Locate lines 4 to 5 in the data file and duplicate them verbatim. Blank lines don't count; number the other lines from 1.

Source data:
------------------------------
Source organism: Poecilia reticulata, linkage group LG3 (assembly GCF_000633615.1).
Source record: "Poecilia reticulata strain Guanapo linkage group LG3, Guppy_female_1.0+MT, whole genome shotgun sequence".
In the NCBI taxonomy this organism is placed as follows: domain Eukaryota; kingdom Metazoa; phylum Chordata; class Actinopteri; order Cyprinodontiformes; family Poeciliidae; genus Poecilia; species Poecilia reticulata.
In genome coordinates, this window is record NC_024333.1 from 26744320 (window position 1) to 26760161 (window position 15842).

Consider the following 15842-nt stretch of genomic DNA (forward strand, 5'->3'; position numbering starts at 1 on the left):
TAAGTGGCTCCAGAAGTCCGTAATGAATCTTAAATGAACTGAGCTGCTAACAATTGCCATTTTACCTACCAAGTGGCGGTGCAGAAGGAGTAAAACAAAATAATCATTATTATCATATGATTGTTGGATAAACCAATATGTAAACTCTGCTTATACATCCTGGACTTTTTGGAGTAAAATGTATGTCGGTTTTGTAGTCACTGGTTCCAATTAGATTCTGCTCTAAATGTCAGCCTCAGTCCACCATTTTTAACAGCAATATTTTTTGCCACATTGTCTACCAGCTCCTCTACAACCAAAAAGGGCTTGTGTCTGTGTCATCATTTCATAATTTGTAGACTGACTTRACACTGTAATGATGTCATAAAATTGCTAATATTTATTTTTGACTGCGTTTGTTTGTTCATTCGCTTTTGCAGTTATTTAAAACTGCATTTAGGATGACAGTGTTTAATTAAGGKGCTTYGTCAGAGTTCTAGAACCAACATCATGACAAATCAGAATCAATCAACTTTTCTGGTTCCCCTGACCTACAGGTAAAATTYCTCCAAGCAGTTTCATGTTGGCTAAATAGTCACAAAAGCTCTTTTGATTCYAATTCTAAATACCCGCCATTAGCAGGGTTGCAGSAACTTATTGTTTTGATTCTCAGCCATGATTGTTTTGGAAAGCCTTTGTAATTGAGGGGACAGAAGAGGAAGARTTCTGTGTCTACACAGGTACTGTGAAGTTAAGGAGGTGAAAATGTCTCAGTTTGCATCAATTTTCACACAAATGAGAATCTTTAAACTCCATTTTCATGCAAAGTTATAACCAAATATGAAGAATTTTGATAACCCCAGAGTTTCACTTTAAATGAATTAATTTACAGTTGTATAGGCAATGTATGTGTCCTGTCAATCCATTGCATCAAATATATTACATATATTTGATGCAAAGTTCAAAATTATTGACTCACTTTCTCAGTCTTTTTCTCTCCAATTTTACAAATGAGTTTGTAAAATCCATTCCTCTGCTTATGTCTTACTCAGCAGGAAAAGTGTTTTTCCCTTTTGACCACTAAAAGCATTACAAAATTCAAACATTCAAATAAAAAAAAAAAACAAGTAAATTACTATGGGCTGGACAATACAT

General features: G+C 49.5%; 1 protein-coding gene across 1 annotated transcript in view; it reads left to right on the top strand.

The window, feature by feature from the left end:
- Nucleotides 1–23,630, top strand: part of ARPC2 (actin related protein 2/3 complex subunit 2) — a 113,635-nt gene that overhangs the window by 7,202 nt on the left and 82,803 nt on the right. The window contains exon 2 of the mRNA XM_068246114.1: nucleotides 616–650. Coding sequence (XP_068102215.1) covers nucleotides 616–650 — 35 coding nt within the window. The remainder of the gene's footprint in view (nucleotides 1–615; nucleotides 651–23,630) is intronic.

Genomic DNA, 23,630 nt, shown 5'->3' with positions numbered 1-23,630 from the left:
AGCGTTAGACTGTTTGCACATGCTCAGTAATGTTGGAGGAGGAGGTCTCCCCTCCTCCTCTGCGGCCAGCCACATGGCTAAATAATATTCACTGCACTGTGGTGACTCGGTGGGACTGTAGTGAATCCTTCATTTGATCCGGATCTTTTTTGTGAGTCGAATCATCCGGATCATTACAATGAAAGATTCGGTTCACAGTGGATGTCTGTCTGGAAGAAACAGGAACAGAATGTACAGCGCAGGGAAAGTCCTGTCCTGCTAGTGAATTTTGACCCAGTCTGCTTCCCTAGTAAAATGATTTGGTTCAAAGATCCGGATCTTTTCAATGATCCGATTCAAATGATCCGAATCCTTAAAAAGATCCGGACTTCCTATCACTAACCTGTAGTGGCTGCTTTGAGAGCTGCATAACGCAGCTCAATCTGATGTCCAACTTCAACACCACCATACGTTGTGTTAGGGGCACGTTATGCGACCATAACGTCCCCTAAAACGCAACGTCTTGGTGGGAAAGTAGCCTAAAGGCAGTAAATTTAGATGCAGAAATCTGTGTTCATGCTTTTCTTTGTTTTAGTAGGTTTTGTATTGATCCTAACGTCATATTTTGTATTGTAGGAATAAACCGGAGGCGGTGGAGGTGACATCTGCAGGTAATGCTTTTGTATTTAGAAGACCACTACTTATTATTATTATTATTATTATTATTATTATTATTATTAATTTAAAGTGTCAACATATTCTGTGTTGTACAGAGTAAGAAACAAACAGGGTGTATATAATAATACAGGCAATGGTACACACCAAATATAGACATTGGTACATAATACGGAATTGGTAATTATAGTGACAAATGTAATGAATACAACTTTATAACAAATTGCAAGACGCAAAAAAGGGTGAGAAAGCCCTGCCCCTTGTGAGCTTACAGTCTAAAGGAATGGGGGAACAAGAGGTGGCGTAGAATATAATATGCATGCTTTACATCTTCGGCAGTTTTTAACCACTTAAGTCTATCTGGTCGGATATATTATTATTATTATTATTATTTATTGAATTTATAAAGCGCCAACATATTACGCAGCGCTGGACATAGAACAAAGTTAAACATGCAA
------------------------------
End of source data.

In genome coordinates, this window is record NC_024333.1 from 26744320 (window position 1) to 26760161 (window position 15842).

Consider the following 15842-nt stretch of genomic DNA (forward strand, 5'->3'; position numbering starts at 1 on the left):